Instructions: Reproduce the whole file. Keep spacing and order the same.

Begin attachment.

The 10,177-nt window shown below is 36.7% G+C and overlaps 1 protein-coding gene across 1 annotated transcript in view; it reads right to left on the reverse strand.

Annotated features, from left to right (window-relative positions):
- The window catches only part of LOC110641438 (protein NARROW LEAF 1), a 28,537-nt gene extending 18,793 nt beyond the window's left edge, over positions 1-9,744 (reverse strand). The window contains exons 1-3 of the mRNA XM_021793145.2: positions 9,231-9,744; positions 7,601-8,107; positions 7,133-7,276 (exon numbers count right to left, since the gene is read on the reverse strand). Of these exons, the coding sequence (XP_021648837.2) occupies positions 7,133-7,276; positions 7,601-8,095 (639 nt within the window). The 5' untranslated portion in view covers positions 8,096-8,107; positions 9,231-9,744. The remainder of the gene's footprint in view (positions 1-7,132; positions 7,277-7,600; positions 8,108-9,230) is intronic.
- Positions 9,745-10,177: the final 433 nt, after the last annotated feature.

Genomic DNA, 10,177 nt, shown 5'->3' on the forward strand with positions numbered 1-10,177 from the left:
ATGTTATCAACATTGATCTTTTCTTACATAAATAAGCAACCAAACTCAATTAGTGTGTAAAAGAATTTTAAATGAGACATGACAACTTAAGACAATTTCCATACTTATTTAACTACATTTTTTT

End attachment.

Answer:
The 10,177-nt window shown below is 36.7% G+C and overlaps 1 protein-coding gene across 1 annotated transcript in view; it reads right to left on the reverse strand.

Annotated features, from left to right (window-relative positions):
- The window catches only part of LOC110641438 (protein NARROW LEAF 1), a 28,537-nt gene extending 18,793 nt beyond the window's left edge, over positions 1-9,744 (reverse strand). The window contains exons 1-3 of the mRNA XM_021793145.2: positions 9,231-9,744; positions 7,601-8,107; positions 7,133-7,276 (exon numbers count right to left, since the gene is read on the reverse strand). Of these exons, the coding sequence (XP_021648837.2) occupies positions 7,133-7,276; positions 7,601-8,095 (639 nt within the window). The 5' untranslated portion in view covers positions 8,096-8,107; positions 9,231-9,744. The remainder of the gene's footprint in view (positions 1-7,132; positions 7,277-7,600; positions 8,108-9,230) is intronic.
- Positions 9,745-10,177: the final 433 nt, after the last annotated feature.

Genomic DNA, 10,177 nt, shown 5'->3' on the forward strand with positions numbered 1-10,177 from the left:
ATGTTATCAACATTGATCTTTTCTTACATAAATAAGCAACCAAACTCAATTAGTGTGTAAAAGAATTTTAAATGAGACATGACAACTTAAGACAATTTCCATACTTATTTAACTACATTTTTTT